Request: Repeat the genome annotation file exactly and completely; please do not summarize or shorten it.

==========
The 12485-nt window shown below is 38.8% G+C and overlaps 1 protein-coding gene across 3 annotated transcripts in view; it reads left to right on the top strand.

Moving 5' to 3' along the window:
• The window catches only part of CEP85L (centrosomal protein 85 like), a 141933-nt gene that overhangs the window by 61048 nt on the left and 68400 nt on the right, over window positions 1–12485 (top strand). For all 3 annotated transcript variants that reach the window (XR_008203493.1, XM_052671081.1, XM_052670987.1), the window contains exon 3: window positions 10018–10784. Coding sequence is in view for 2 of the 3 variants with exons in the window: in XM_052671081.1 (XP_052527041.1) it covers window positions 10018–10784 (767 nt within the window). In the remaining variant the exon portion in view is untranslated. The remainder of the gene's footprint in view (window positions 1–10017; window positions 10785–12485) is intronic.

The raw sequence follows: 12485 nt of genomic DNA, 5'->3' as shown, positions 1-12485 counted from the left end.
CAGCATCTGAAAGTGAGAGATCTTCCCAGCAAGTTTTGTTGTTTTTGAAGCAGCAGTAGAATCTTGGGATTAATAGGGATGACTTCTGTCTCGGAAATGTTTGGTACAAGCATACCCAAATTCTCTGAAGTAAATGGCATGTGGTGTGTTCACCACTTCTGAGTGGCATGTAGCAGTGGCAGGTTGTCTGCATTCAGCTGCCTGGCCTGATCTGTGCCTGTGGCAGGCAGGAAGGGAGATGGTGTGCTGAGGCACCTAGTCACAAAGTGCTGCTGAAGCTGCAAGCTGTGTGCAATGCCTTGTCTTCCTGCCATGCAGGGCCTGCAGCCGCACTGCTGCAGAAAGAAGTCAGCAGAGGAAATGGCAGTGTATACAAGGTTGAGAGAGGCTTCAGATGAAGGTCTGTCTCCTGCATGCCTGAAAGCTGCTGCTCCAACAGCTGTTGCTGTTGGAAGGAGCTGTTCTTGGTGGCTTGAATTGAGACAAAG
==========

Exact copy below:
The 12485-nt window shown below is 38.8% G+C and overlaps 1 protein-coding gene across 3 annotated transcripts in view; it reads left to right on the top strand.

Moving 5' to 3' along the window:
• The window catches only part of CEP85L (centrosomal protein 85 like), a 141933-nt gene that overhangs the window by 61048 nt on the left and 68400 nt on the right, over window positions 1–12485 (top strand). For all 3 annotated transcript variants that reach the window (XR_008203493.1, XM_052671081.1, XM_052670987.1), the window contains exon 3: window positions 10018–10784. Coding sequence is in view for 2 of the 3 variants with exons in the window: in XM_052671081.1 (XP_052527041.1) it covers window positions 10018–10784 (767 nt within the window). In the remaining variant the exon portion in view is untranslated. The remainder of the gene's footprint in view (window positions 1–10017; window positions 10785–12485) is intronic.

The raw sequence follows: 12485 nt of genomic DNA, 5'->3' as shown, positions 1-12485 counted from the left end.
CAGCATCTGAAAGTGAGAGATCTTCCCAGCAAGTTTTGTTGTTTTTGAAGCAGCAGTAGAATCTTGGGATTAATAGGGATGACTTCTGTCTCGGAAATGTTTGGTACAAGCATACCCAAATTCTCTGAAGTAAATGGCATGTGGTGTGTTCACCACTTCTGAGTGGCATGTAGCAGTGGCAGGTTGTCTGCATTCAGCTGCCTGGCCTGATCTGTGCCTGTGGCAGGCAGGAAGGGAGATGGTGTGCTGAGGCACCTAGTCACAAAGTGCTGCTGAAGCTGCAAGCTGTGTGCAATGCCTTGTCTTCCTGCCATGCAGGGCCTGCAGCCGCACTGCTGCAGAAAGAAGTCAGCAGAGGAAATGGCAGTGTATACAAGGTTGAGAGAGGCTTCAGATGAAGGTCTGTCTCCTGCATGCCTGAAAGCTGCTGCTCCAACAGCTGTTGCTGTTGGAAGGAGCTGTTCTTGGTGGCTTGAATTGAGACAAAG